The color of your roof affects the temperature inside your home. Dark surfaces absorb the sun's heat and help reduce your heating bills in winter. In summer, a dark roof increases air conditioning bills as you struggle to keep your home's interior cool. Shingles installed in predominantly warm climates should ideally be white. U.S. Secretary of Energy Steven Chu estimates that turning all of the world's roofs white would, in 20 years, eliminate one year's worth of global greenhouse gas emissions.
One Color Does Not Fit All
In areas that experience long, cold winters, black is best. Black shingles absorb the most solar energy. thereby reducing heating bills. The ideal, therefore, would be a white roof in summer and a black roof in winter. You do, however, have other considerations for color choice besides energy savings. You may wish to color coordinate roof shingles to complement siding or brick colors. Dark colors will make your roof look larger, and light colors will make it appear smaller.
Flat Roof Alternatives
For a flat roof in a sunny location you may wish to "go green." Planting a rooftop garden provides a cooler surface that absorbs water and keeps storm water from overwhelming your city's sewer system. A rooftop garden covered with plants that grow to varying heights adds diversity to the landscape and provides an appealing habitat for birds. Solar panels, added to a shingled roof of any color, taps solar energy and reduces grid-based energy consumption.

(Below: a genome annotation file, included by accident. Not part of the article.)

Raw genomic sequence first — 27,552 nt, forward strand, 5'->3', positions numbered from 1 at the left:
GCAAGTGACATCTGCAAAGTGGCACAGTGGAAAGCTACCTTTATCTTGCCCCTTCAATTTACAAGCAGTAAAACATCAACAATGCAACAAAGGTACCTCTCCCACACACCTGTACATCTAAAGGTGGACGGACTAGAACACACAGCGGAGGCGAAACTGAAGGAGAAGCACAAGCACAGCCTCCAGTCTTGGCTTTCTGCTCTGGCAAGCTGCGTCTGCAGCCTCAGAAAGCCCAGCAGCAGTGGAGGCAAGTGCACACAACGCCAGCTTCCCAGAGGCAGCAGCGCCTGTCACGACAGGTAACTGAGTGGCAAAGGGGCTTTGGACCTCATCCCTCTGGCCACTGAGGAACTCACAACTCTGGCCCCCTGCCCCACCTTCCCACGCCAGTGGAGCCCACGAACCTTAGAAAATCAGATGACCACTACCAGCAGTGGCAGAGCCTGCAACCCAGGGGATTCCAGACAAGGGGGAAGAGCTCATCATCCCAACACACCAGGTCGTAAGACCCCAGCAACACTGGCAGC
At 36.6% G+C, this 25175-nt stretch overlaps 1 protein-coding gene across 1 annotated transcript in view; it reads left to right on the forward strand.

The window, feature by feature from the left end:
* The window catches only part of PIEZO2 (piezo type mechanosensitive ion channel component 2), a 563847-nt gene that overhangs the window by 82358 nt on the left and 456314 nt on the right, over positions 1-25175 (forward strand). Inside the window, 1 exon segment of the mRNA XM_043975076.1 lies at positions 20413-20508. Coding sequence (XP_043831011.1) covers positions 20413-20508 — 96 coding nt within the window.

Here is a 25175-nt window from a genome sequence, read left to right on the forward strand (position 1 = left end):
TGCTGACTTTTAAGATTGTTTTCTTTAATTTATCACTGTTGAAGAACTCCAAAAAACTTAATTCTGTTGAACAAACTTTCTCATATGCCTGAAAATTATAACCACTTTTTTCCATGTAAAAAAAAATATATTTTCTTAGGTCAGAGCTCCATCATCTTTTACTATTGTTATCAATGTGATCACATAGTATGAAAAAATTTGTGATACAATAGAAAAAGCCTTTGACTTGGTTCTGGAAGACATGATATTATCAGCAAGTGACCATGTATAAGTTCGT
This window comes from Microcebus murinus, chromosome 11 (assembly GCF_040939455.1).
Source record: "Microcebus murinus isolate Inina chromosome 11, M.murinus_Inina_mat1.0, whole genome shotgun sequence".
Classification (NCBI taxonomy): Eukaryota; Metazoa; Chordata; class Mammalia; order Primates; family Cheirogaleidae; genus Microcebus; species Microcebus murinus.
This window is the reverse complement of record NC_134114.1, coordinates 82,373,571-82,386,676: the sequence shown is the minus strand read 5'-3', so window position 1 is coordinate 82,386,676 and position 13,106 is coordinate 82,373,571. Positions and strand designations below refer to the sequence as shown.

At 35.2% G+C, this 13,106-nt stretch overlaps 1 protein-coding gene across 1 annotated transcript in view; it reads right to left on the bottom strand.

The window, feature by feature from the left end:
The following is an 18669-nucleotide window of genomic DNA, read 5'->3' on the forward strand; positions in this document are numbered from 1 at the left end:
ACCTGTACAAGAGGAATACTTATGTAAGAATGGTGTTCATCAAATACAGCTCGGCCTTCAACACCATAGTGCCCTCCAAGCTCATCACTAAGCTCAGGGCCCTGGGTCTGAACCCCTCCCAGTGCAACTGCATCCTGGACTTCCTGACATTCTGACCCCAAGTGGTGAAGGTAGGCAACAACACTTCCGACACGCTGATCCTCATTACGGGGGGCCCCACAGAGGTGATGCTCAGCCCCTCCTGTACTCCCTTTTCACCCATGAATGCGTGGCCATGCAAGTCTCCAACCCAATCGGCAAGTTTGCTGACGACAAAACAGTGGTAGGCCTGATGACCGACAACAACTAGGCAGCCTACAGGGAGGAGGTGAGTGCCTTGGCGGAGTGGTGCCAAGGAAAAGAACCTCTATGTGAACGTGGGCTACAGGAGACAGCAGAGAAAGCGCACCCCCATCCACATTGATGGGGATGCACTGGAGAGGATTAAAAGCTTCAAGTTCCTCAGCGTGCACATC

Shingle Type Affects Color Choice
Asphalt shingles are the most affordable option. Some asphalt shingles feature colored edges that make them look thicker. Color choice in asphalt is a question of personal preference. Metal roofs cost three to four times more than asphalt but many feature high reflectance paint that reduce heat absorption. White metal shingles reflect more than 60 percent of the sun's energy. Darker colors offer 25 percent reflectance. The higher the reflectance value, the greater your energy savings in hot weather.
Recent Advancements in Shingle Technology
A team of recent Massachusetts Institute of Technology graduates have developed a new shingle that changes color with temperature fluctuations. The tiles become white in warm weather and turn black in cold. The affect is achieved by placing a common commercial polymer in a water solution and encapsulating it between flexible layers of plastic with a dark layer at the back. The point of change temperature is adjusted by changing the specific formulations. The team is also working on a spray-on version that could be applied to existing roof surfaces. A marketable product is not yet available.
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